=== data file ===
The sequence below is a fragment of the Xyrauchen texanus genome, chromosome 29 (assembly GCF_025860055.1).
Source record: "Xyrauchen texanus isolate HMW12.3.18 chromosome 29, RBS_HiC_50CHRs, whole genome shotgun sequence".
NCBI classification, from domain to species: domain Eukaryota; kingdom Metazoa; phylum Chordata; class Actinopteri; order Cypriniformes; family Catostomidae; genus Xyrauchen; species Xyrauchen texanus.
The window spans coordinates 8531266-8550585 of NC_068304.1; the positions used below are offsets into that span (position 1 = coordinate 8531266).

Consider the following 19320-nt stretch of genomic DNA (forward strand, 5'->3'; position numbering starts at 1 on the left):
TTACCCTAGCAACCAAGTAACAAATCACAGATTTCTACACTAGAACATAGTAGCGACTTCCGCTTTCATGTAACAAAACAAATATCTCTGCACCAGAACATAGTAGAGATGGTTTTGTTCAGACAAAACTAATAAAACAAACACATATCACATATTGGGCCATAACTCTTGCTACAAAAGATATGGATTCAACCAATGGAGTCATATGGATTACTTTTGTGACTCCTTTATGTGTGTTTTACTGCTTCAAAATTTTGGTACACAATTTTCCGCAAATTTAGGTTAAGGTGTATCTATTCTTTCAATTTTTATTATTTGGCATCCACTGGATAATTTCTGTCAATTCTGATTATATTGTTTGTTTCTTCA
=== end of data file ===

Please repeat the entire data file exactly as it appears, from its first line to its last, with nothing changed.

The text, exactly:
The sequence below is a fragment of the Xyrauchen texanus genome, chromosome 29 (assembly GCF_025860055.1).
Source record: "Xyrauchen texanus isolate HMW12.3.18 chromosome 29, RBS_HiC_50CHRs, whole genome shotgun sequence".
NCBI classification, from domain to species: domain Eukaryota; kingdom Metazoa; phylum Chordata; class Actinopteri; order Cypriniformes; family Catostomidae; genus Xyrauchen; species Xyrauchen texanus.
The window spans coordinates 8531266-8550585 of NC_068304.1; the positions used below are offsets into that span (position 1 = coordinate 8531266).

Consider the following 19320-nt stretch of genomic DNA (forward strand, 5'->3'; position numbering starts at 1 on the left):
TTACCCTAGCAACCAAGTAACAAATCACAGATTTCTACACTAGAACATAGTAGCGACTTCCGCTTTCATGTAACAAAACAAATATCTCTGCACCAGAACATAGTAGAGATGGTTTTGTTCAGACAAAACTAATAAAACAAACACATATCACATATTGGGCCATAACTCTTGCTACAAAAGATATGGATTCAACCAATGGAGTCATATGGATTACTTTTGTGACTCCTTTATGTGTGTTTTACTGCTTCAAAATTTTGGTACACAATTTTCCGCAAATTTAGGTTAAGGTGTATCTATTCTTTCAATTTTTATTATTTGGCATCCACTGGATAATTTCTGTCAATTCTGATTATATTGTTTGTTTCTTCA